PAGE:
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Convectively driven shear and decreased heat flux

Published online by Cambridge University Press:  31 October 2014

David Goluskin*
Affiliation:
Department of Applied Physics and Applied Mathematics, Columbia University, New York, NY 10027, USA
Hans Johnston
Affiliation:
Department of Mathematics and Statistics, University of Massachusetts, Amherst, MA 01003, USA
Glenn R. Flierl
Affiliation:
Department of Earth, Atmospheric, and Planetary Sciences, Massachusetts Institute of Technology, Cambridge, MA 02139, USA
Edward A. Spiegel
Affiliation:
Department of Astronomy, Columbia University, New York, NY 10027, USA New York University, New York, NY, USA
*
Present address: Mathematics Department, University of Michigan, Ann Arbor, MI 48109, USA. Email address for correspondence: goluskin@umich.edu

Abstract

We report on direct numerical simulations of two-dimensional, horizontally periodic Rayleigh–Bénard convection between free-slip boundaries. We focus on the ability of the convection to drive large-scale horizontal flow that is vertically sheared. For the Prandtl numbers ($\mathit{Pr}$) between 1 and 10 simulated here, this large-scale shear can be induced by raising the Rayleigh number ($\mathit{Ra}$) sufficiently, and we explore the resulting convection for $\mathit{Ra}$ up to $10^{10}$. When present in our simulations, the sheared mean flow accounts for a large fraction of the total kinetic energy, and this fraction tends towards unity as $\mathit{Ra}\rightarrow \infty$. The shear helps disperse convective structures, and it reduces vertical heat flux; in parameter regimes where one state with large-scale shear and one without are both stable, the Nusselt number of the state with shear is smaller and grows more slowly with $\mathit{Ra}$. When the large-scale shear is present with $\mathit{Pr}\lesssim 2$, the convection undergoes strong global oscillations on long timescales, and heat transport occurs in bursts. Nusselt numbers, time-averaged over these bursts, vary non-monotonically with $\mathit{Ra}$ for $\mathit{Pr}=1$. When the shear is present with $\mathit{Pr}\gtrsim 3$, the flow does not burst, and convective heat transport is sustained at all times. Nusselt numbers then grow roughly as powers of $\mathit{Ra}$, but the growth rates are slower than any previously reported for Rayleigh–Bénard convection without large-scale shear. We find that the Nusselt numbers grow proportionally to $\mathit{Ra}^{0.077}$ when $\mathit{Pr}=3$ and to $\mathit{Ra}^{0.19}$ when $\mathit{Pr}=10$. Analogies with tokamak plasmas are described.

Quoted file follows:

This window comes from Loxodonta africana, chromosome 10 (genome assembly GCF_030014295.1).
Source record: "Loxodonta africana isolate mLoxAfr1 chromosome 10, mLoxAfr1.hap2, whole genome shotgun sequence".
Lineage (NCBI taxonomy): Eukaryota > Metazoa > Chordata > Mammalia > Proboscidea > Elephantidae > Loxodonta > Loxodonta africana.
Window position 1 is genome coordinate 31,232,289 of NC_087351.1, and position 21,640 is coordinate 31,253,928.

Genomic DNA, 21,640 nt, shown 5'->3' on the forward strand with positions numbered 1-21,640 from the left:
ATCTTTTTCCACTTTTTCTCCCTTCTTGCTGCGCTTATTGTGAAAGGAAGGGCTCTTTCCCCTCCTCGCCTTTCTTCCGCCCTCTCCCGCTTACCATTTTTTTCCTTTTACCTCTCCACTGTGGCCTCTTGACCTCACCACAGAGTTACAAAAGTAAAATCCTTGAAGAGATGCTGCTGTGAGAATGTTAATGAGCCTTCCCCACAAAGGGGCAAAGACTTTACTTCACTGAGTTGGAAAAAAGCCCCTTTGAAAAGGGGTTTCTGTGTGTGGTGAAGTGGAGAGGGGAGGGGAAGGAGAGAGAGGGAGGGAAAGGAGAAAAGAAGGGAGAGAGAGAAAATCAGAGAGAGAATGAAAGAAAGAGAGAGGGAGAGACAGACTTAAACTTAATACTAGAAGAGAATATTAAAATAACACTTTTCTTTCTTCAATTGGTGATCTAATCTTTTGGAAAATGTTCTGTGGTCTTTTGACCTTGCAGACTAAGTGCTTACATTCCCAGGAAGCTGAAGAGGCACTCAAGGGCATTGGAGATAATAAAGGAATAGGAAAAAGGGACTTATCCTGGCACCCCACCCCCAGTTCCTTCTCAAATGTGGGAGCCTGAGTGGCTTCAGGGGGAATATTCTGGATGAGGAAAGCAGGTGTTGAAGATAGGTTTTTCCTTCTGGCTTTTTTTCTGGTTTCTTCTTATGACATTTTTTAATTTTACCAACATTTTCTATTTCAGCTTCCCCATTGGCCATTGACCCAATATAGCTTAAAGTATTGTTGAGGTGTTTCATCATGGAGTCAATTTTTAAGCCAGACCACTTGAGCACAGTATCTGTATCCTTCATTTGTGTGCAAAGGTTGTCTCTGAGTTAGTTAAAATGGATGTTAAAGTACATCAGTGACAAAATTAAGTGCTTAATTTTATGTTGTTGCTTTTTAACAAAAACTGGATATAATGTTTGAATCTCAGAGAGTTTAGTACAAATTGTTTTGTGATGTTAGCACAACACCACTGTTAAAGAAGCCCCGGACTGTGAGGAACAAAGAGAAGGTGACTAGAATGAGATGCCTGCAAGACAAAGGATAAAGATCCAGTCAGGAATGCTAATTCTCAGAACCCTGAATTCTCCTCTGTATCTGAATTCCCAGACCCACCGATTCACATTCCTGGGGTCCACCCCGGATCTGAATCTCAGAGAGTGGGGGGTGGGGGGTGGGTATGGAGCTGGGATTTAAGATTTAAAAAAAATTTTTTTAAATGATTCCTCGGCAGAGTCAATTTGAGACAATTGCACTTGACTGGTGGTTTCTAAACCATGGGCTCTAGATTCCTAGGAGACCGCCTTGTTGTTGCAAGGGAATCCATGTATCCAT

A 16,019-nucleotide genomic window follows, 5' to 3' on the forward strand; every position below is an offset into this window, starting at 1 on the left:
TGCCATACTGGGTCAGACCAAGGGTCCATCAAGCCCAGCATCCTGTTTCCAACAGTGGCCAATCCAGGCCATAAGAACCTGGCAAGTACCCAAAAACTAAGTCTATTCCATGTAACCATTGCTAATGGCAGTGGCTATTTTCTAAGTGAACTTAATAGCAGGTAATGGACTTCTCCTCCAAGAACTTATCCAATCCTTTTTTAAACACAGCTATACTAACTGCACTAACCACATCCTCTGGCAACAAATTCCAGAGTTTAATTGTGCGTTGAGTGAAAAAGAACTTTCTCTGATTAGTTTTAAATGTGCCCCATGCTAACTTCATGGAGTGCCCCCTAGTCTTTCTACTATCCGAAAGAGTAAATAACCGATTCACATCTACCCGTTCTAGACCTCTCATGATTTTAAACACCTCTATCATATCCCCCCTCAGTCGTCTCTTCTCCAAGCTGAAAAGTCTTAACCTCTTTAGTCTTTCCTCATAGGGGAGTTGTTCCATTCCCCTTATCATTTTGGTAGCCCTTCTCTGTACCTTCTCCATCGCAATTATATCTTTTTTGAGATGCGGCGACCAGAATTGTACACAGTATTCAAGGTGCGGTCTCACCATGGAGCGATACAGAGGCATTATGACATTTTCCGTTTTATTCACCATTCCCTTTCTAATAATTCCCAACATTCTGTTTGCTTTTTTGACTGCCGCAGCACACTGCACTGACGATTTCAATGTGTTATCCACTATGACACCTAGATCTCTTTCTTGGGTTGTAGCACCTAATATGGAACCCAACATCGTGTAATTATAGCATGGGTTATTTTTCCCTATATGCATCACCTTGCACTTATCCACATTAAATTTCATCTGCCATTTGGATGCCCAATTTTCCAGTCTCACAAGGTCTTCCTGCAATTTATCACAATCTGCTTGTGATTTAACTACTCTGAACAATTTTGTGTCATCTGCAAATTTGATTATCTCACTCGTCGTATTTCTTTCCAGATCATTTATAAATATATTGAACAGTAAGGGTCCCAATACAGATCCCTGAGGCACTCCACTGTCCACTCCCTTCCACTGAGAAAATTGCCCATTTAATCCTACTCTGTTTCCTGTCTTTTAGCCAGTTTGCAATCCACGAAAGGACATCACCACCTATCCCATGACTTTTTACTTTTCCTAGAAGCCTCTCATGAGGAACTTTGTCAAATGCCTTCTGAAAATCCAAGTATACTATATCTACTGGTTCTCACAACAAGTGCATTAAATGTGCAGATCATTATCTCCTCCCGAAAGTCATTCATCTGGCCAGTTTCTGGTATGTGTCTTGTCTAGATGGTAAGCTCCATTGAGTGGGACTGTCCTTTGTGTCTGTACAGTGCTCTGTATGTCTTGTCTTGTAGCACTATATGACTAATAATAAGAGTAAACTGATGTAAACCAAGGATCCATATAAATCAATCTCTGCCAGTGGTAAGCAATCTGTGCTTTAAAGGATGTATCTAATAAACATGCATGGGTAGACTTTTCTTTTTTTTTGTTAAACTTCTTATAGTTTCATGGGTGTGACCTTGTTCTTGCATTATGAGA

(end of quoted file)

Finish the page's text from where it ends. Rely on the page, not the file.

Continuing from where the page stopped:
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Papers
Copyright
© 2014 Cambridge University Press 

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Goluskin et al. supplementary movie

Supplement to figure 2(a): Temperature in non-shearing convection with Ra=2•105 and Pr=10. The hottest fluid (red) is one dimensionless degree warmer than the coldest fluid (blue). The dimensionless time span is 0.04.

Download Goluskin et al. supplementary movie(Video)
Video 2.1 MB

Goluskin et al. supplementary movie

Supplement to figure 2(b): Temperature in sustained shearing convection with Ra=2•106 and Pr=10. The hottest fluid (red) is one dimensionless degree warmer than the coldest fluid (blue). The dimensionless time span is 6•10-3.

Download Goluskin et al. supplementary movie(Video)
Video 3.1 MB

Goluskin et al. supplementary movie

Supplement to figure 2(c): Temperature in sustained shearing convection with Ra=2•107 and Pr=10. The hottest fluid (red) is one dimensionless degree warmer than the coldest fluid (blue). The dimensionless time span is 1.2•10-3.

Download Goluskin et al. supplementary movie(Video)
Video 3.1 MB

Goluskin et al. supplementary movie

Supplement to figure 2(d): Temperature in sustained shearing convection with Ra=2•108 and Pr=10. The hottest fluid (red) is one dimensionless degree warmer than the coldest fluid (blue). The dimensionless time span is 2.4•10-4.

Download Goluskin et al. supplementary movie(Video)
Video 3.5 MB

Goluskin et al. supplementary movie

Supplement to figure 8: Temperature in bursting shearing convection with Ra=2•108 and Pr=1. The hottest fluid (red) is one dimensionless degree warmer than the coldest fluid (blue). The time span matches that of the time series shown in the figure.

Download Goluskin et al. supplementary movie(Video)
Video 10 MB